Agency biologists will play key role in national effort probing for answers
By Joe Kosack
Wildlife Conservation Education Specialist
Pennsylvania Game Commission
NOTE: Photos to accompany the following article are available from the Game Commission's website (http://www.pgc.state.pa.us) by clicking on "Release #049-08."
HARRISBURG, Pa., May 7 /PRNewswire-USNewswire/ -- The Pennsylvania Game Commission has found itself on a new frontier: it is working with several states and the U.S. Fish and Wildlife Service to sort out what is killing bats in New York and New England.
Although White-Nose Syndrome (WNS) has not been found in Pennsylvania - and agency officials hope it stays that way - the state is fast becoming an integral player in regional and national efforts aimed at learning more about this unprecedented threat to bats.
Just mentioning the words White Nose Syndrome (WNS) to Pennsylvania Game Commission biologist Greg Turner brings concern to his face. He knows WNS is just over the border in New York, as well as Connecticut, Massachusetts and Vermont, and recognizes it's not something that Pennsylvania's bat population can endure without negative consequences. In many northeastern hibernacula where it has struck, WNS has decimated wintering bat colonies with mortality that ranges from 80 to 100 percent. Now there are symptoms in Pennsylvania bat hibernacula that have heightened concern among agency bat biologists, as well as the U.S. Fish and Wildlife Service.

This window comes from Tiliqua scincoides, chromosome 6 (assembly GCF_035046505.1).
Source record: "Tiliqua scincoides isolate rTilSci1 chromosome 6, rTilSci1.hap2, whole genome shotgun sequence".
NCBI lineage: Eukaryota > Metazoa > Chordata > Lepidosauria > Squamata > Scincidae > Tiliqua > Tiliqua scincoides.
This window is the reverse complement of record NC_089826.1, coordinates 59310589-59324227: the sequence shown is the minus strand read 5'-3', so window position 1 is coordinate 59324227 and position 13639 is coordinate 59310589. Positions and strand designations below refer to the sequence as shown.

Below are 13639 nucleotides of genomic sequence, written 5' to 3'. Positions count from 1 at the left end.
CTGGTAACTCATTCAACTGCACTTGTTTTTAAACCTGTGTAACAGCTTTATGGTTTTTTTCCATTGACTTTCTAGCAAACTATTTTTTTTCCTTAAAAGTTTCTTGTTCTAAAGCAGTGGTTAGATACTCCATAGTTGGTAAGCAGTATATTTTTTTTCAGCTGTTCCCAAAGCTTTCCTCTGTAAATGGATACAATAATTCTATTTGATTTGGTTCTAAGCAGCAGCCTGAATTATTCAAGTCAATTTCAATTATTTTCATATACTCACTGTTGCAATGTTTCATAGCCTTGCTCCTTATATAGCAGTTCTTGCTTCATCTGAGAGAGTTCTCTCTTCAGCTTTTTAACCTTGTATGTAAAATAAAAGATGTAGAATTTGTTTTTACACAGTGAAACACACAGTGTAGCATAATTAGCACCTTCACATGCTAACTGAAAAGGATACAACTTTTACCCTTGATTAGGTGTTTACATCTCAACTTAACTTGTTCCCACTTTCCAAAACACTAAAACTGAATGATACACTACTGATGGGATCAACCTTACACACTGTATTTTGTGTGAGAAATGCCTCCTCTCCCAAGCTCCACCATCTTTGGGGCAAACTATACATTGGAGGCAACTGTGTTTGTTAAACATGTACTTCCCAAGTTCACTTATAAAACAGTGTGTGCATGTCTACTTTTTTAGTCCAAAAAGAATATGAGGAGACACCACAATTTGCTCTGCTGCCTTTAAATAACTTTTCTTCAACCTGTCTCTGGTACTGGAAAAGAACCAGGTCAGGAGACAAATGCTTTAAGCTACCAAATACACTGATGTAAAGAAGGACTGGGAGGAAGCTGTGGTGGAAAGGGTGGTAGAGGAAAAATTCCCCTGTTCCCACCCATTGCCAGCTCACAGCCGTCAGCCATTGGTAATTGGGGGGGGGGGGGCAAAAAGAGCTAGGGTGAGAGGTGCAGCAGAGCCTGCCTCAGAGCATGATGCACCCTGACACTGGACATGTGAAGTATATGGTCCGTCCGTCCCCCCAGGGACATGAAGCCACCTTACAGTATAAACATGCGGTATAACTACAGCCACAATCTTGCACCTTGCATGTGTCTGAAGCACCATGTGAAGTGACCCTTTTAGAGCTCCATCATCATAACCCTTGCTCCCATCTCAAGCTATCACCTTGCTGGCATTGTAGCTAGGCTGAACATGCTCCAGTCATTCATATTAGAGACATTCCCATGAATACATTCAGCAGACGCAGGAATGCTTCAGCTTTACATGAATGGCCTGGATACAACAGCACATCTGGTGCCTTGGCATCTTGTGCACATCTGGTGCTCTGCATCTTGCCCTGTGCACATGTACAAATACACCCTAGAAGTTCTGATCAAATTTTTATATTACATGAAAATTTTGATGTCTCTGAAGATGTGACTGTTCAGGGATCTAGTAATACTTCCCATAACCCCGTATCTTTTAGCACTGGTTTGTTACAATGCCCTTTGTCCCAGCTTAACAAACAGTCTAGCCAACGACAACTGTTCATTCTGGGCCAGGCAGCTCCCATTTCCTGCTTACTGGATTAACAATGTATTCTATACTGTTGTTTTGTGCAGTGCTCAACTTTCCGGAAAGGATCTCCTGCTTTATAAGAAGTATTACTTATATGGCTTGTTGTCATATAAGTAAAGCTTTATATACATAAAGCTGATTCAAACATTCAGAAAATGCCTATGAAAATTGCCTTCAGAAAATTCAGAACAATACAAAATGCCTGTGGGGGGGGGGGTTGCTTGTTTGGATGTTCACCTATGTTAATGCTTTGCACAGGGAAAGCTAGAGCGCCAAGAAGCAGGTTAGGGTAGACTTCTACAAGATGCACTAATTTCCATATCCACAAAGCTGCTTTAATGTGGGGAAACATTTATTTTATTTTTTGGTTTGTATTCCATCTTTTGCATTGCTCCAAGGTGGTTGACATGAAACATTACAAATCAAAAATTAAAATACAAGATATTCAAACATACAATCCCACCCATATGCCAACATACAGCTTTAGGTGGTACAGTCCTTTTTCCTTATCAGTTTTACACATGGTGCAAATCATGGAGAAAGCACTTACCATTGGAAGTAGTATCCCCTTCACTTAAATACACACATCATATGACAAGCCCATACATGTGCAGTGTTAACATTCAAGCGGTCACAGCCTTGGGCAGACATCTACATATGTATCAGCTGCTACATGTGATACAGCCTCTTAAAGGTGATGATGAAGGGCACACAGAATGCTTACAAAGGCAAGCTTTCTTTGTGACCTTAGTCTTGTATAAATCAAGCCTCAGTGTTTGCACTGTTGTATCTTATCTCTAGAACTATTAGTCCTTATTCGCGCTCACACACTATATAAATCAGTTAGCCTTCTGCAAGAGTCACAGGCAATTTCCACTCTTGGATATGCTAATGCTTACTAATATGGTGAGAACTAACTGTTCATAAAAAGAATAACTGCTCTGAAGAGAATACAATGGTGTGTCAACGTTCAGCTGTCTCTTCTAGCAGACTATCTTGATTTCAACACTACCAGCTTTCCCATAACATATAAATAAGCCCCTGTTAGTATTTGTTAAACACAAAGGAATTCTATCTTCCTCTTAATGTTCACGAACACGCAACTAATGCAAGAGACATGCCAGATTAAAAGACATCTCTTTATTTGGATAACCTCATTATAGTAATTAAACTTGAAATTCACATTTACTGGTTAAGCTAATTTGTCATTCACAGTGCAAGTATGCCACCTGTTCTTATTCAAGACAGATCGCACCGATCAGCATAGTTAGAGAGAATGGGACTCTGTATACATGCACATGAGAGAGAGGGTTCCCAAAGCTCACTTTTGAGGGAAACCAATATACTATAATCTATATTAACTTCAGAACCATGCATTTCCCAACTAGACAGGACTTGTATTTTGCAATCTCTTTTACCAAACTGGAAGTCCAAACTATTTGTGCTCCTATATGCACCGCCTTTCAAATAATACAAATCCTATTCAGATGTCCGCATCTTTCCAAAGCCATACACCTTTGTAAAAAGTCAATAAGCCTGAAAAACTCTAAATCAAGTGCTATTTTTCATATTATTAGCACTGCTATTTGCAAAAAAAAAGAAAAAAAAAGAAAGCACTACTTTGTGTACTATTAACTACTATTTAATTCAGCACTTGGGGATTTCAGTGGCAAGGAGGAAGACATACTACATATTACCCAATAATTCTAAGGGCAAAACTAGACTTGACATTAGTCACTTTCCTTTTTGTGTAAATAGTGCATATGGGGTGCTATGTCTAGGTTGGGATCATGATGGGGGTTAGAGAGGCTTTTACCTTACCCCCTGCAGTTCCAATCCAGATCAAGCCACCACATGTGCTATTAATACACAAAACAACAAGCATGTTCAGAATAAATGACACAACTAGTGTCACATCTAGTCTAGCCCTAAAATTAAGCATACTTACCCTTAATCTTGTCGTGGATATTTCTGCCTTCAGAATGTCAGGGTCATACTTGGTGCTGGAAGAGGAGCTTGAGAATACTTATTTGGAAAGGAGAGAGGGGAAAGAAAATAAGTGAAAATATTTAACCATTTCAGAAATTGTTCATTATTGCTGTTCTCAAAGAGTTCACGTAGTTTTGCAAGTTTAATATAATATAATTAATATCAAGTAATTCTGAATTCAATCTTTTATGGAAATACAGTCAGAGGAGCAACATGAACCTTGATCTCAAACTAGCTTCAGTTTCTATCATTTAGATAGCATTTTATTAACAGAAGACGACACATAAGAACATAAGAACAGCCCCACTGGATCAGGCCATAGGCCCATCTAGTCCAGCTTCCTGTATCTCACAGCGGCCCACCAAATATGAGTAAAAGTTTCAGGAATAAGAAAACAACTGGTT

"We found fungus on bats' ears and wings - similar to that on bats afflicted with WNS in Vermont and New York - at sites in Fayette, Luzerne and Blair counties," said Turner. "One of the sites, Hartman Mine, at Canoe Creek State Park in Blair County, is the state's largest hibernaculum for Indiana bats, a federally endangered species.
"The good news is no dead bats have
|SOURCE Pennsylvania Game Commission|
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